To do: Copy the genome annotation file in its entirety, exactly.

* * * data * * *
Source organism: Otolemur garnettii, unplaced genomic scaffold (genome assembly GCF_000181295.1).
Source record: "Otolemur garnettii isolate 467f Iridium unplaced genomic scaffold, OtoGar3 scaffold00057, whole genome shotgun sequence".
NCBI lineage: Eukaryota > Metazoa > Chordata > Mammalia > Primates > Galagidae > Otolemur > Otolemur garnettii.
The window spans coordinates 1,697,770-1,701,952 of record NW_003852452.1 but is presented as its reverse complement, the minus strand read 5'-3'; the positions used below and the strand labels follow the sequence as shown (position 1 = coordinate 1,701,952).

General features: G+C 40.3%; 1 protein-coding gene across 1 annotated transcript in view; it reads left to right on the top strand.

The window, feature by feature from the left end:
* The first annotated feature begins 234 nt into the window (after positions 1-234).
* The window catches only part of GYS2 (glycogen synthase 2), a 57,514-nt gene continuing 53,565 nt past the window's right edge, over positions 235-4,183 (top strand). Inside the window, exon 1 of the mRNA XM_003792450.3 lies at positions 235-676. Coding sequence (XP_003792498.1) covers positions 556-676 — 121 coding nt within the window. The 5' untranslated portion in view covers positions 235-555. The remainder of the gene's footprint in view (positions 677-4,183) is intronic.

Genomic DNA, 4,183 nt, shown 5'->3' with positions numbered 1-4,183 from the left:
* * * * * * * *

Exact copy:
Source organism: Otolemur garnettii, unplaced genomic scaffold (genome assembly GCF_000181295.1).
Source record: "Otolemur garnettii isolate 467f Iridium unplaced genomic scaffold, OtoGar3 scaffold00057, whole genome shotgun sequence".
NCBI lineage: Eukaryota > Metazoa > Chordata > Mammalia > Primates > Galagidae > Otolemur > Otolemur garnettii.
The window spans coordinates 1,697,770-1,701,952 of record NW_003852452.1 but is presented as its reverse complement, the minus strand read 5'-3'; the positions used below and the strand labels follow the sequence as shown (position 1 = coordinate 1,701,952).

General features: G+C 40.3%; 1 protein-coding gene across 1 annotated transcript in view; it reads left to right on the top strand.

The window, feature by feature from the left end:
* The first annotated feature begins 234 nt into the window (after positions 1-234).
* The window catches only part of GYS2 (glycogen synthase 2), a 57,514-nt gene continuing 53,565 nt past the window's right edge, over positions 235-4,183 (top strand). Inside the window, exon 1 of the mRNA XM_003792450.3 lies at positions 235-676. Coding sequence (XP_003792498.1) covers positions 556-676 — 121 coding nt within the window. The 5' untranslated portion in view covers positions 235-555. The remainder of the gene's footprint in view (positions 677-4,183) is intronic.

Genomic DNA, 4,183 nt, shown 5'->3' with positions numbered 1-4,183 from the left: